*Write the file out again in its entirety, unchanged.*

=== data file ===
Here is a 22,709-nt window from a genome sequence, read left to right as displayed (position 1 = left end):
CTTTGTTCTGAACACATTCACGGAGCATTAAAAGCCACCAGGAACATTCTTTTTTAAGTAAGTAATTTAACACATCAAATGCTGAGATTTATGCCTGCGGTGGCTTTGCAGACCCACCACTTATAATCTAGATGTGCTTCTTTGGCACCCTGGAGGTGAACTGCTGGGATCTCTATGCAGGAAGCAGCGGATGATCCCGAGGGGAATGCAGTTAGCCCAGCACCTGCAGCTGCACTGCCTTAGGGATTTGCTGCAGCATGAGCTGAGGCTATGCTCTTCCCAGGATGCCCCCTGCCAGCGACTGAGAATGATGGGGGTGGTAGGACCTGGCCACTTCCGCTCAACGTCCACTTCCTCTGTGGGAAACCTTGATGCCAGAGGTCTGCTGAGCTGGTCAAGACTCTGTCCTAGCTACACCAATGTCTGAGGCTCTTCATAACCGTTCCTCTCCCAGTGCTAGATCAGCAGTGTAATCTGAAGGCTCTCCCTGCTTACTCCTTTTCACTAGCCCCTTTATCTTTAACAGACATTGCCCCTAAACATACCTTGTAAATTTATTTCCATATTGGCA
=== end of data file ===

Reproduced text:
Here is a 22,709-nt window from a genome sequence, read left to right as displayed (position 1 = left end):
CTTTGTTCTGAACACATTCACGGAGCATTAAAAGCCACCAGGAACATTCTTTTTTAAGTAAGTAATTTAACACATCAAATGCTGAGATTTATGCCTGCGGTGGCTTTGCAGACCCACCACTTATAATCTAGATGTGCTTCTTTGGCACCCTGGAGGTGAACTGCTGGGATCTCTATGCAGGAAGCAGCGGATGATCCCGAGGGGAATGCAGTTAGCCCAGCACCTGCAGCTGCACTGCCTTAGGGATTTGCTGCAGCATGAGCTGAGGCTATGCTCTTCCCAGGATGCCCCCTGCCAGCGACTGAGAATGATGGGGGTGGTAGGACCTGGCCACTTCCGCTCAACGTCCACTTCCTCTGTGGGAAACCTTGATGCCAGAGGTCTGCTGAGCTGGTCAAGACTCTGTCCTAGCTACACCAATGTCTGAGGCTCTTCATAACCGTTCCTCTCCCAGTGCTAGATCAGCAGTGTAATCTGAAGGCTCTCCCTGCTTACTCCTTTTCACTAGCCCCTTTATCTTTAACAGACATTGCCCCTAAACATACCTTGTAAATTTATTTCCATATTGGCA